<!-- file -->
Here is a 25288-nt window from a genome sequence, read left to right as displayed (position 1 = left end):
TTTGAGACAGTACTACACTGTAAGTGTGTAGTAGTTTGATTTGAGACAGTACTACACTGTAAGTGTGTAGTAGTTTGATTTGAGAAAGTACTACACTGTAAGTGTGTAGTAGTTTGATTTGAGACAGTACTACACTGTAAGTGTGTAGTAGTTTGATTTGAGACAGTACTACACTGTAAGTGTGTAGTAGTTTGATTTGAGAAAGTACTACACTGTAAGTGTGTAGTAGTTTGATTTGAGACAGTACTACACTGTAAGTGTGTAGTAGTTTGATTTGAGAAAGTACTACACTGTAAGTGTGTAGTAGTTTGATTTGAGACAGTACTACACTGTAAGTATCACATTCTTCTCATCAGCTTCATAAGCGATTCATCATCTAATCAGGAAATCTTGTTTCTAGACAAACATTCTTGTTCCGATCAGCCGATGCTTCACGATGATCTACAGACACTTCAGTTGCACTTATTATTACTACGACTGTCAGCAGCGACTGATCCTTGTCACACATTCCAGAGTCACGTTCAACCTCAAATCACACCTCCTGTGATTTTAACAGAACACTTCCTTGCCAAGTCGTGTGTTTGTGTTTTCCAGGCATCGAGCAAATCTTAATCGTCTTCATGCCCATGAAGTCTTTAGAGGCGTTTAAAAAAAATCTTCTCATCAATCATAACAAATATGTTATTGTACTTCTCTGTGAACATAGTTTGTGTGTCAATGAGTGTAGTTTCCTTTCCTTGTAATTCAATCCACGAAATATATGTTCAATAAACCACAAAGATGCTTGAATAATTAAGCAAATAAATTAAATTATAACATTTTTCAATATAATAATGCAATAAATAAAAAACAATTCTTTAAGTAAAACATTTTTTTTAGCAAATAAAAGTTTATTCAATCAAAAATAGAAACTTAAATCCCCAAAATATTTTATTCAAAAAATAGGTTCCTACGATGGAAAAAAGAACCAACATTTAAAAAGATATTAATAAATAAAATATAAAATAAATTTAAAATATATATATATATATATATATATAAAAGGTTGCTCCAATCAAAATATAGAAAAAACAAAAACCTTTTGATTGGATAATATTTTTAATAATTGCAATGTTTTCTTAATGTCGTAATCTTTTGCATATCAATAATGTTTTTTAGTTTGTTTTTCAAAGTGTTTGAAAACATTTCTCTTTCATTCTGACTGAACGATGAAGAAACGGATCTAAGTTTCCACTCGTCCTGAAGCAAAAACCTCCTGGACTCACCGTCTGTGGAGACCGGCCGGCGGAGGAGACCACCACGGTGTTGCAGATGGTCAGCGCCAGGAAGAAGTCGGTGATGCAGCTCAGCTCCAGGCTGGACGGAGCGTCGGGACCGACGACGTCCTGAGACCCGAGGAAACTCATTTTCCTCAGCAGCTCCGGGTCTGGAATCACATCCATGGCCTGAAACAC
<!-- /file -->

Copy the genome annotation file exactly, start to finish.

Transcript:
Here is a 25288-nt window from a genome sequence, read left to right as displayed (position 1 = left end):
TTTGAGACAGTACTACACTGTAAGTGTGTAGTAGTTTGATTTGAGACAGTACTACACTGTAAGTGTGTAGTAGTTTGATTTGAGAAAGTACTACACTGTAAGTGTGTAGTAGTTTGATTTGAGACAGTACTACACTGTAAGTGTGTAGTAGTTTGATTTGAGACAGTACTACACTGTAAGTGTGTAGTAGTTTGATTTGAGAAAGTACTACACTGTAAGTGTGTAGTAGTTTGATTTGAGACAGTACTACACTGTAAGTGTGTAGTAGTTTGATTTGAGAAAGTACTACACTGTAAGTGTGTAGTAGTTTGATTTGAGACAGTACTACACTGTAAGTATCACATTCTTCTCATCAGCTTCATAAGCGATTCATCATCTAATCAGGAAATCTTGTTTCTAGACAAACATTCTTGTTCCGATCAGCCGATGCTTCACGATGATCTACAGACACTTCAGTTGCACTTATTATTACTACGACTGTCAGCAGCGACTGATCCTTGTCACACATTCCAGAGTCACGTTCAACCTCAAATCACACCTCCTGTGATTTTAACAGAACACTTCCTTGCCAAGTCGTGTGTTTGTGTTTTCCAGGCATCGAGCAAATCTTAATCGTCTTCATGCCCATGAAGTCTTTAGAGGCGTTTAAAAAAAATCTTCTCATCAATCATAACAAATATGTTATTGTACTTCTCTGTGAACATAGTTTGTGTGTCAATGAGTGTAGTTTCCTTTCCTTGTAATTCAATCCACGAAATATATGTTCAATAAACCACAAAGATGCTTGAATAATTAAGCAAATAAATTAAATTATAACATTTTTCAATATAATAATGCAATAAATAAAAAACAATTCTTTAAGTAAAACATTTTTTTTAGCAAATAAAAGTTTATTCAATCAAAAATAGAAACTTAAATCCCCAAAATATTTTATTCAAAAAATAGGTTCCTACGATGGAAAAAAGAACCAACATTTAAAAAGATATTAATAAATAAAATATAAAATAAATTTAAAATATATATATATATATATATATATAAAAGGTTGCTCCAATCAAAATATAGAAAAAACAAAAACCTTTTGATTGGATAATATTTTTAATAATTGCAATGTTTTCTTAATGTCGTAATCTTTTGCATATCAATAATGTTTTTTAGTTTGTTTTTCAAAGTGTTTGAAAACATTTCTCTTTCATTCTGACTGAACGATGAAGAAACGGATCTAAGTTTCCACTCGTCCTGAAGCAAAAACCTCCTGGACTCACCGTCTGTGGAGACCGGCCGGCGGAGGAGACCACCACGGTGTTGCAGATGGTCAGCGCCAGGAAGAAGTCGGTGATGCAGCTCAGCTCCAGGCTGGACGGAGCGTCGGGACCGACGACGTCCTGAGACCCGAGGAAACTCATTTTCCTCAGCAGCTCCGGGTCTGGAATCACATCCATGGCCTGAAACAC